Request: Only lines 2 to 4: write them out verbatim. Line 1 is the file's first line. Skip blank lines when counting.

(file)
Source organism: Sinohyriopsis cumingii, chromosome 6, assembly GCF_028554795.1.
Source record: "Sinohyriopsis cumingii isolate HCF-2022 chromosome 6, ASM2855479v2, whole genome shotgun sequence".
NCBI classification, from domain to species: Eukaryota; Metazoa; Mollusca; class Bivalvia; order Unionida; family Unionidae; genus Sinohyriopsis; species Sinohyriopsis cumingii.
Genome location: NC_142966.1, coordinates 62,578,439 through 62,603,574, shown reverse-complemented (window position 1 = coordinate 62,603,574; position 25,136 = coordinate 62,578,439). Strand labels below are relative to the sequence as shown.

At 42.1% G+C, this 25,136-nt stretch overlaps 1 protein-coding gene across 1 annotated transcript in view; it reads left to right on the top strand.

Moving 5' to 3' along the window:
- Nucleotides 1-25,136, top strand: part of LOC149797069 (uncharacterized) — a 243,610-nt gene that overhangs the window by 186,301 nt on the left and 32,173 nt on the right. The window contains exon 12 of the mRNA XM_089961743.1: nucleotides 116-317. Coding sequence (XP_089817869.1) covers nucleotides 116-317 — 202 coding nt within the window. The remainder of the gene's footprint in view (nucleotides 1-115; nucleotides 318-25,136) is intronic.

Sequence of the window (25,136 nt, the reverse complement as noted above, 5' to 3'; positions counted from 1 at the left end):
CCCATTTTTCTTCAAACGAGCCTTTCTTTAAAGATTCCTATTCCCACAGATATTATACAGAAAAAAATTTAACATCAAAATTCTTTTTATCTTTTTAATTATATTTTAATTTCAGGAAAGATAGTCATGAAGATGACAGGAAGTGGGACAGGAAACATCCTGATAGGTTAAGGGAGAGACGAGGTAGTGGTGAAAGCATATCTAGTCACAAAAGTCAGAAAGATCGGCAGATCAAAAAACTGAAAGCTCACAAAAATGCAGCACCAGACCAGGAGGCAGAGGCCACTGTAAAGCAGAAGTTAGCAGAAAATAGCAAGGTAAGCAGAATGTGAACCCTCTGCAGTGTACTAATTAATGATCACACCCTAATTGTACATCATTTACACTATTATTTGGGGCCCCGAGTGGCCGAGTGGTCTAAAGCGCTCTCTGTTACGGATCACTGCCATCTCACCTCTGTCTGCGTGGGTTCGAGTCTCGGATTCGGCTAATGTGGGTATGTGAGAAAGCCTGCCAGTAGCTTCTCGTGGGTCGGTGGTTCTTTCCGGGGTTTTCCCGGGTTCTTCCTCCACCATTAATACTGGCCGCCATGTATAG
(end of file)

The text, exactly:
Source record: "Sinohyriopsis cumingii isolate HCF-2022 chromosome 6, ASM2855479v2, whole genome shotgun sequence".
NCBI classification, from domain to species: Eukaryota; Metazoa; Mollusca; class Bivalvia; order Unionida; family Unionidae; genus Sinohyriopsis; species Sinohyriopsis cumingii.
Genome location: NC_142966.1, coordinates 62,578,439 through 62,603,574, shown reverse-complemented (window position 1 = coordinate 62,603,574; position 25,136 = coordinate 62,578,439). Strand labels below are relative to the sequence as shown.